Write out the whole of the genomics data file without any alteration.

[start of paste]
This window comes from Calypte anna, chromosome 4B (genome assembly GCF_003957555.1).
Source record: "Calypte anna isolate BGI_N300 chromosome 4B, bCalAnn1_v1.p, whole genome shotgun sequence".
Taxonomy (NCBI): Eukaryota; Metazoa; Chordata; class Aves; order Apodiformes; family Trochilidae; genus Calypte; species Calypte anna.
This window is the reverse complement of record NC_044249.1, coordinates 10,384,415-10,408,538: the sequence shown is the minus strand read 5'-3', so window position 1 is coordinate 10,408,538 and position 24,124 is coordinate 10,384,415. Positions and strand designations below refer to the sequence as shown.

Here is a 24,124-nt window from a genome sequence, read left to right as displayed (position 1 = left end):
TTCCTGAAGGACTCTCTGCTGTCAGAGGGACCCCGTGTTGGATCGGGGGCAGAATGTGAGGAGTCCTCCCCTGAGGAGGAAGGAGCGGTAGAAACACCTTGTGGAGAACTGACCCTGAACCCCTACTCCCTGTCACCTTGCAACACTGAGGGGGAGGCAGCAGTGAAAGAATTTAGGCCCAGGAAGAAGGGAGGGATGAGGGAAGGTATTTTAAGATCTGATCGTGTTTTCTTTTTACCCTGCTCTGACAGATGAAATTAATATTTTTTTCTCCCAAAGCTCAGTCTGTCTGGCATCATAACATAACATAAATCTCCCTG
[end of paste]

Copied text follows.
This window comes from Calypte anna, chromosome 4B (genome assembly GCF_003957555.1).
Source record: "Calypte anna isolate BGI_N300 chromosome 4B, bCalAnn1_v1.p, whole genome shotgun sequence".
Taxonomy (NCBI): Eukaryota; Metazoa; Chordata; class Aves; order Apodiformes; family Trochilidae; genus Calypte; species Calypte anna.
This window is the reverse complement of record NC_044249.1, coordinates 10,384,415-10,408,538: the sequence shown is the minus strand read 5'-3', so window position 1 is coordinate 10,408,538 and position 24,124 is coordinate 10,384,415. Positions and strand designations below refer to the sequence as shown.

Here is a 24,124-nt window from a genome sequence, read left to right as displayed (position 1 = left end):
TTCCTGAAGGACTCTCTGCTGTCAGAGGGACCCCGTGTTGGATCGGGGGCAGAATGTGAGGAGTCCTCCCCTGAGGAGGAAGGAGCGGTAGAAACACCTTGTGGAGAACTGACCCTGAACCCCTACTCCCTGTCACCTTGCAACACTGAGGGGGAGGCAGCAGTGAAAGAATTTAGGCCCAGGAAGAAGGGAGGGATGAGGGAAGGTATTTTAAGATCTGATCGTGTTTTCTTTTTACCCTGCTCTGACAGATGAAATTAATATTTTTTTCTCCCAAAGCTCAGTCTGTCTGGCATCATAACATAACATAAATCTCCCTG